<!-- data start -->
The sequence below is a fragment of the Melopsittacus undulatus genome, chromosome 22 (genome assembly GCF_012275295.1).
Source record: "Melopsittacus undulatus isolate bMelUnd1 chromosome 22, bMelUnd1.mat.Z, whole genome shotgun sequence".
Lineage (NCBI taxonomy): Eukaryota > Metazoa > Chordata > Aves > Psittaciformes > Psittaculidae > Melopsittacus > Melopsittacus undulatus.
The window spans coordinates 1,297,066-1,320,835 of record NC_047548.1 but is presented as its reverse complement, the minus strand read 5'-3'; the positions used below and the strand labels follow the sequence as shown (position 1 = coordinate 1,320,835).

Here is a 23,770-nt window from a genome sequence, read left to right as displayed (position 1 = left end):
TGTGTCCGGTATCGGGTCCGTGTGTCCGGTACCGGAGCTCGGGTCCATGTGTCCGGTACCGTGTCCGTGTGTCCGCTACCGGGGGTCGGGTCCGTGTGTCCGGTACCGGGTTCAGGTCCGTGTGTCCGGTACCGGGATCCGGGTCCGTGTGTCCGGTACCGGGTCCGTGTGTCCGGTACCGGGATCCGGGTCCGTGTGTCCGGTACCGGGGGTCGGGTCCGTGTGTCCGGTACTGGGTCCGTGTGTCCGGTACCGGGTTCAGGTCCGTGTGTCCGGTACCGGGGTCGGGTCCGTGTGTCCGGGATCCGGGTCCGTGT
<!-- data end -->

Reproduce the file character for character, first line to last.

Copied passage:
The sequence below is a fragment of the Melopsittacus undulatus genome, chromosome 22 (genome assembly GCF_012275295.1).
Source record: "Melopsittacus undulatus isolate bMelUnd1 chromosome 22, bMelUnd1.mat.Z, whole genome shotgun sequence".
Lineage (NCBI taxonomy): Eukaryota > Metazoa > Chordata > Aves > Psittaciformes > Psittaculidae > Melopsittacus > Melopsittacus undulatus.
The window spans coordinates 1,297,066-1,320,835 of record NC_047548.1 but is presented as its reverse complement, the minus strand read 5'-3'; the positions used below and the strand labels follow the sequence as shown (position 1 = coordinate 1,320,835).

Here is a 23,770-nt window from a genome sequence, read left to right as displayed (position 1 = left end):
TGTGTCCGGTATCGGGTCCGTGTGTCCGGTACCGGAGCTCGGGTCCATGTGTCCGGTACCGTGTCCGTGTGTCCGCTACCGGGGGTCGGGTCCGTGTGTCCGGTACCGGGTTCAGGTCCGTGTGTCCGGTACCGGGATCCGGGTCCGTGTGTCCGGTACCGGGTCCGTGTGTCCGGTACCGGGATCCGGGTCCGTGTGTCCGGTACCGGGGGTCGGGTCCGTGTGTCCGGTACTGGGTCCGTGTGTCCGGTACCGGGTTCAGGTCCGTGTGTCCGGTACCGGGGTCGGGTCCGTGTGTCCGGGATCCGGGTCCGTGT